It was a short walk through the woods to the granary building. While I readied my camera gear, Mark grabbed the dead raccoon from the top of their car and flung it over an exposed granary beam in the hopes of luring the baby Turkey Vultures forward into the light.
I’m sure the baby vultures could see the raccoon hanging there and I’m just as sure they could smell it. I could smell it and it stunk…awfully! The flies hovering around it found it pleasant though in the humid July air.
Still the babies were reluctant to come forward to examine this offering. Maybe they knew they were too young to tear into the raccoon by themselves and were waiting for Mom and Dad Turkey Vulture to help with that task. Whichever, they stayed hidden and you probably wouldn’t want to see those pictures anyway!
Opening the door to the granary I carefully walked up the spongy steps. I didn’t want to fall through, nor did I want to startle whatever might be up there. Charlie told me they might stay to the back where it was darker. He also said if I got too close they would hiss at me. I thought to myself, I could take a little hissing for a good picture. But Charlie also said they’ve another tactic if hissing doesn’t work; they might try vomiting in your direction…yuck, vulture vomit! How much of that could I take?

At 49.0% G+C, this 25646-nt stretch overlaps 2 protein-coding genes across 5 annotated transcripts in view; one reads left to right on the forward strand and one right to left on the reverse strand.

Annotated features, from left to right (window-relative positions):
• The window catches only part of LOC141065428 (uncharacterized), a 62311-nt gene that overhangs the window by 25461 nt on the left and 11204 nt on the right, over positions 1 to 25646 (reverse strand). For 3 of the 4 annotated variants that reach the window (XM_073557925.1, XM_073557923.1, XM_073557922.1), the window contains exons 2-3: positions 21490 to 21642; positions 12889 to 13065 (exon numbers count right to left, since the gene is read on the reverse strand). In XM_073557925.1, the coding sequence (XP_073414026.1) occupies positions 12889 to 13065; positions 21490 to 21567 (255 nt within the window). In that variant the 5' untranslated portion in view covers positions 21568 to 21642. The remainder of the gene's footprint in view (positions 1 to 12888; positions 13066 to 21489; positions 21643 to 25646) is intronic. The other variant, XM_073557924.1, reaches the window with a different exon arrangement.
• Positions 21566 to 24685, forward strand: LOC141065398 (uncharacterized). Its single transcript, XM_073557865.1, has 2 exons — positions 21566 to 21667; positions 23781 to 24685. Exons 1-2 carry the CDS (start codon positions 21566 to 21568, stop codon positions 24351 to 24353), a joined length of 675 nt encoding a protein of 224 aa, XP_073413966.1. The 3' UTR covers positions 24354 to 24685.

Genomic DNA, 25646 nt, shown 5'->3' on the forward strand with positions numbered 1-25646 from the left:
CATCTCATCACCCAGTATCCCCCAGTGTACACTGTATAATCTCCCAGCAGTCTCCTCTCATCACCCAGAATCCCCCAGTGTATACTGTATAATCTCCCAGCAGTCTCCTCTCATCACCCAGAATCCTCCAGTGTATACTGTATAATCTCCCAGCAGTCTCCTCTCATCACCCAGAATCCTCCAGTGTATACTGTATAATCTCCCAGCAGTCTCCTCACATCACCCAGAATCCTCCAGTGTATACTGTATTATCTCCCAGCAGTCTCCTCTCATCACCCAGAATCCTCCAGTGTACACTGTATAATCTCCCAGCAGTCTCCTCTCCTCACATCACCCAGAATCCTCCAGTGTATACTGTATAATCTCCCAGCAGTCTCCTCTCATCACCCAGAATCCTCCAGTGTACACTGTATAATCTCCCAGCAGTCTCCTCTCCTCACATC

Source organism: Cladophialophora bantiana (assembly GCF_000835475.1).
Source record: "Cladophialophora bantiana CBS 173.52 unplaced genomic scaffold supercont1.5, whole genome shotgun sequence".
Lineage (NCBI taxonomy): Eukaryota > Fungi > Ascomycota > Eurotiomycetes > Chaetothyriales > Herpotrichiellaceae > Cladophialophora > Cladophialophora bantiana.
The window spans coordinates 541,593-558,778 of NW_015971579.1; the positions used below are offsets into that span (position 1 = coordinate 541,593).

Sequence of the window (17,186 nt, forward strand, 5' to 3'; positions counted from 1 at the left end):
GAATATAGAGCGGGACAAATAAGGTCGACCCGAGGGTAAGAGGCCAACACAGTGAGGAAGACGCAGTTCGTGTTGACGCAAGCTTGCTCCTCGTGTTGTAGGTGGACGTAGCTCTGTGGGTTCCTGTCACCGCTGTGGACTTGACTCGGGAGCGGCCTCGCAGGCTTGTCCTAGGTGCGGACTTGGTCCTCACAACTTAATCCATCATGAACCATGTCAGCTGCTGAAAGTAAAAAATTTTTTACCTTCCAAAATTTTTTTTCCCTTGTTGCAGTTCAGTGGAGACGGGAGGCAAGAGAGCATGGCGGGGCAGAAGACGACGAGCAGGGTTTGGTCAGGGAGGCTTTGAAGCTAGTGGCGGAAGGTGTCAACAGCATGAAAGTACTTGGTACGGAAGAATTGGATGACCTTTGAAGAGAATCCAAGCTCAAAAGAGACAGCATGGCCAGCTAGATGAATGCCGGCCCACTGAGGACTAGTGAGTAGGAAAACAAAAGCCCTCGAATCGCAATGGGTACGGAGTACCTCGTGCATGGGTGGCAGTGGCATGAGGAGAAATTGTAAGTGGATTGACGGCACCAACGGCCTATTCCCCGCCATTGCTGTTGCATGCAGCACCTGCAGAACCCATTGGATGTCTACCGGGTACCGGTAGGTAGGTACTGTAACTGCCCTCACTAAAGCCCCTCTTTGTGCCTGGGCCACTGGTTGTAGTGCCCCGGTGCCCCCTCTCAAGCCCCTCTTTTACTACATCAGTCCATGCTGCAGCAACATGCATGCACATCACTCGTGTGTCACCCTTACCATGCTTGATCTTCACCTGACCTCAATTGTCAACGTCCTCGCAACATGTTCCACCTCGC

When I reached the top step I saw one baby in the darkness…just barely an outline in black and white. Honestly, I was expecting baby birds of the vulture species. That’s not what I found! At one time in their lives I’m sure these two were little bundles of fluffy feathers, but now these babies were bigger than basketballs! If one of these babies vomited in my direction I’d know it!
I carefully picked my path through the thousands of bottle caps and assorted debris, until I got a good enough angle and a clear enough shot. When one hissed at me I stopped advancing immediately and waited for the vomit to come flying, but no vomit. I was relieved about that! Either his stomach was empty or I hadn’t reached his vomit triggering level yet. Whichever, I was pleased with my progress and decided to stay where I was for the time being. They huddled together for comfort or maybe it was a perceived strength in numbers, two against one.
I meant them no harm and all I wanted was their picture anyway…didn’t we bring them a present… honestly… ingrates. Eventually they seemed to recognize my ‘no harm’ approach and I only received one hissy warning. I became reluctantly tolerated as I walked around among them. They stopped flinching as multiple flashes filled the room with light for 1/1000 of a second each. I felt honored they allowed me close and I got all the pictures I could expect. As congenial as they eventually became, when I was finished shooting, I was glad to leave them alone.
WOW it stunk up there with that dead raccoon!
Mark Schwengel (left)
Charlie Mayhew (right)
Charlie Mayhew (right)
July 21, 2012